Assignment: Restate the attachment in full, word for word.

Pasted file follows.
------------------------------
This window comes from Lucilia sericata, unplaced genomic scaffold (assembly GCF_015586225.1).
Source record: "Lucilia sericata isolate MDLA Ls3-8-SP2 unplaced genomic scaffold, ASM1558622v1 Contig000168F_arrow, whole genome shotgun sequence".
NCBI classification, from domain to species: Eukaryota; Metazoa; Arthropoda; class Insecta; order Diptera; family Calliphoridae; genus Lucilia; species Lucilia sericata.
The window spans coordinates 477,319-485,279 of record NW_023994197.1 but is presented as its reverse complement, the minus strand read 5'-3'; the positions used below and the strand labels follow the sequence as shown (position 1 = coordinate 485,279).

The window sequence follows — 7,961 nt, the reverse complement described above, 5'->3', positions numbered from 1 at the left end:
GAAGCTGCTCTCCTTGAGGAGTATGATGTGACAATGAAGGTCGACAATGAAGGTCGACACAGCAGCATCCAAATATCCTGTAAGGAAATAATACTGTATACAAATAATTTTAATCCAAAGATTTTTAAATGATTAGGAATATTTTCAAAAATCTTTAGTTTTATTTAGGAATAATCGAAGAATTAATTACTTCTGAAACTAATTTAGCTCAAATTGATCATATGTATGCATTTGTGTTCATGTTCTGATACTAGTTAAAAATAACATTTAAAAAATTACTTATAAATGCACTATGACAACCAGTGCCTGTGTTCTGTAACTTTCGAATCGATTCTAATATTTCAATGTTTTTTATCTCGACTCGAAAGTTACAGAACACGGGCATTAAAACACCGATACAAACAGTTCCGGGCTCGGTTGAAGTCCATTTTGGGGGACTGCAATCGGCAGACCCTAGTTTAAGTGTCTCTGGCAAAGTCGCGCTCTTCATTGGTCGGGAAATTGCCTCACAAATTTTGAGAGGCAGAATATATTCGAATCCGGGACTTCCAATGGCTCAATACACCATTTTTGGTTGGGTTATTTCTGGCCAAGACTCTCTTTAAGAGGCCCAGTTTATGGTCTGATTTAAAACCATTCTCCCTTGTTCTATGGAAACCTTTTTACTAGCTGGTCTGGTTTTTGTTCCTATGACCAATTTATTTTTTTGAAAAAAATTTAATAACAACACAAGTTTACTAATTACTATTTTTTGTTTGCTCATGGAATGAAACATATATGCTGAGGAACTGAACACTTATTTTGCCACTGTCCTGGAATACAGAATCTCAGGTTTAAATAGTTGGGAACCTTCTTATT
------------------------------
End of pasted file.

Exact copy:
This window comes from Lucilia sericata, unplaced genomic scaffold (assembly GCF_015586225.1).
Source record: "Lucilia sericata isolate MDLA Ls3-8-SP2 unplaced genomic scaffold, ASM1558622v1 Contig000168F_arrow, whole genome shotgun sequence".
NCBI classification, from domain to species: Eukaryota; Metazoa; Arthropoda; class Insecta; order Diptera; family Calliphoridae; genus Lucilia; species Lucilia sericata.
The window spans coordinates 477,319-485,279 of record NW_023994197.1 but is presented as its reverse complement, the minus strand read 5'-3'; the positions used below and the strand labels follow the sequence as shown (position 1 = coordinate 485,279).

The window sequence follows — 7,961 nt, the reverse complement described above, 5'->3', positions numbered from 1 at the left end:
GAAGCTGCTCTCCTTGAGGAGTATGATGTGACAATGAAGGTCGACAATGAAGGTCGACACAGCAGCATCCAAATATCCTGTAAGGAAATAATACTGTATACAAATAATTTTAATCCAAAGATTTTTAAATGATTAGGAATATTTTCAAAAATCTTTAGTTTTATTTAGGAATAATCGAAGAATTAATTACTTCTGAAACTAATTTAGCTCAAATTGATCATATGTATGCATTTGTGTTCATGTTCTGATACTAGTTAAAAATAACATTTAAAAAATTACTTATAAATGCACTATGACAACCAGTGCCTGTGTTCTGTAACTTTCGAATCGATTCTAATATTTCAATGTTTTTTATCTCGACTCGAAAGTTACAGAACACGGGCATTAAAACACCGATACAAACAGTTCCGGGCTCGGTTGAAGTCCATTTTGGGGGACTGCAATCGGCAGACCCTAGTTTAAGTGTCTCTGGCAAAGTCGCGCTCTTCATTGGTCGGGAAATTGCCTCACAAATTTTGAGAGGCAGAATATATTCGAATCCGGGACTTCCAATGGCTCAATACACCATTTTTGGTTGGGTTATTTCTGGCCAAGACTCTCTTTAAGAGGCCCAGTTTATGGTCTGATTTAAAACCATTCTCCCTTGTTCTATGGAAACCTTTTTACTAGCTGGTCTGGTTTTTGTTCCTATGACCAATTTATTTTTTTGAAAAAAATTTAATAACAACACAAGTTTACTAATTACTATTTTTTGTTTGCTCATGGAATGAAACATATATGCTGAGGAACTGAACACTTATTTTGCCACTGTCCTGGAATACAGAATCTCAGGTTTAAATAGTTGGGAACCTTCTTATT